The historic number of Latinx voters that cast early votes in states like Arizona, Nevada, Georgia, Pennsylvania, and Wisconsin underscores the significant role that the Latinx vote – specifically the Latinx youth vote – played in helping Joe Biden in his race for the presidency. In an election cycle marked by a global pandemic, massive voter suppression and misinformation campaign from the White House, racial tension, and high levels of political polarization, we must also recognize how changing demographics in pivotal states across our country, and the growing Latinx youth vote delivered the margins that played a key role in putting Biden ahead on the leaderboard.
Biden leads Arizona by a margin of roughly 47,000 votes, in large part due to young Latinx early voters. Of the nearly 325,000 early votes from Arizona’s Latinx community, over 25% came from the 18 to 29 age group, making it the largest bloc of Latinx voters in the state. Nearly 78,000 Latinx youth voted early in Arizona in this election cycle; nearly double the entire 41,000 cast in the state in 2016. Voto Latino registered more than 67,000 Arizonans during this election cycle, further helping to secure Biden’s path to victory in the state.
The role of Voto Latino and Latinx youth vote was equally influential in states like Nevada and Georgia where young Latinx voters voted at higher rates, outpacing their older counterparts both in early voting and on Election Day. In Nevada, for example, where Biden leads by a margin of approximately 11,000 votes, it is no coincidence that 18 to 29-year-olds make up the largest share of Latinx voters in the state. In 2016, only 19,200 18 to 29-year-old Latinx youth voters turned out early in Nevada. In 2020, that number increased by 185% to 35,700.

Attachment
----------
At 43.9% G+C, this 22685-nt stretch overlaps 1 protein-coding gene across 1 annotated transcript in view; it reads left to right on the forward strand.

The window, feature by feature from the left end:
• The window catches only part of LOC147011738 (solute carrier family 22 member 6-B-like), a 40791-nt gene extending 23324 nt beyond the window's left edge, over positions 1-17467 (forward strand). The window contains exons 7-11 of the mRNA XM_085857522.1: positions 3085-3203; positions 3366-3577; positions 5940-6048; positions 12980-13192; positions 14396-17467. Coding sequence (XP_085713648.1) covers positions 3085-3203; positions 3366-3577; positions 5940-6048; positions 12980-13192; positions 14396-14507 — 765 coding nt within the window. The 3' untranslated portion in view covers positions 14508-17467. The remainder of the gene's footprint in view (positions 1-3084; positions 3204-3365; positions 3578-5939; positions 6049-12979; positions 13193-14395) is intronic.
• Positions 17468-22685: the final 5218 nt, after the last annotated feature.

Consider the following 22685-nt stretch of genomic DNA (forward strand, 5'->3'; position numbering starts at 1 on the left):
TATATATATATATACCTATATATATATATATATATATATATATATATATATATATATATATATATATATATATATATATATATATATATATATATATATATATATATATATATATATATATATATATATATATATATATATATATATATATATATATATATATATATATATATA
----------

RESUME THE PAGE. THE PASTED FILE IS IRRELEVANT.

Voto Latino also registered 35,000 Latinx youth in Georgia, where Biden leads with a margin of only 1,097 votes. Overall, 54% of those the organization registered were first-time voters. Voto Latino has played a major role in registering and mobilizing low propensity Latinx youth voters to the polls in these critical states. In fact, 40% of all 2020 Latinx early voters did not even vote in 2016. This year, through a targeted and disciplined campaign, Voto Latino heavily invested its $33.7 million war chest in the most important battleground states of this election. Young Latinx voters provide a larger Democratic vote share than middle-aged and older Latinx voters. The Voto Latino “En La Lucha” campaign focused on registering and mobilizing young, low-propensity Latinx voters to the polls this election cycle, creating a pathway for a Biden victory, as well as securing key Senate races in Arizona, Colorado, Michigan and helped lead to the runoffs in Georgia. Since 2012, Voto Latino has registered 1,120,784 people and 601,330 voters in the 2020 election cycle alone, the most of any Latinx led organizations and more than any online-focused voter registration organization.
“The 2020 election will be remembered in large part for the historic Latinx youth and Latina turnout in multiple states like Arizona, Nevada, and Georgia, where it mattered,” said María Teresa Kumar, president and CEO of Voto Latino. “It reflects the changing demographics of our country and the fact that young Latinx voters realize that their vote matters today and in the future.”
Voto Latino is a grassroots political organization focused on educating and empowering a new generation of Latinx voters, as well as creating a more robust and inclusive democracy. Through innovative digital campaigns, culturally relevant programs and authentic voices, we shepherd the Latinx community towards the full realization of its political power.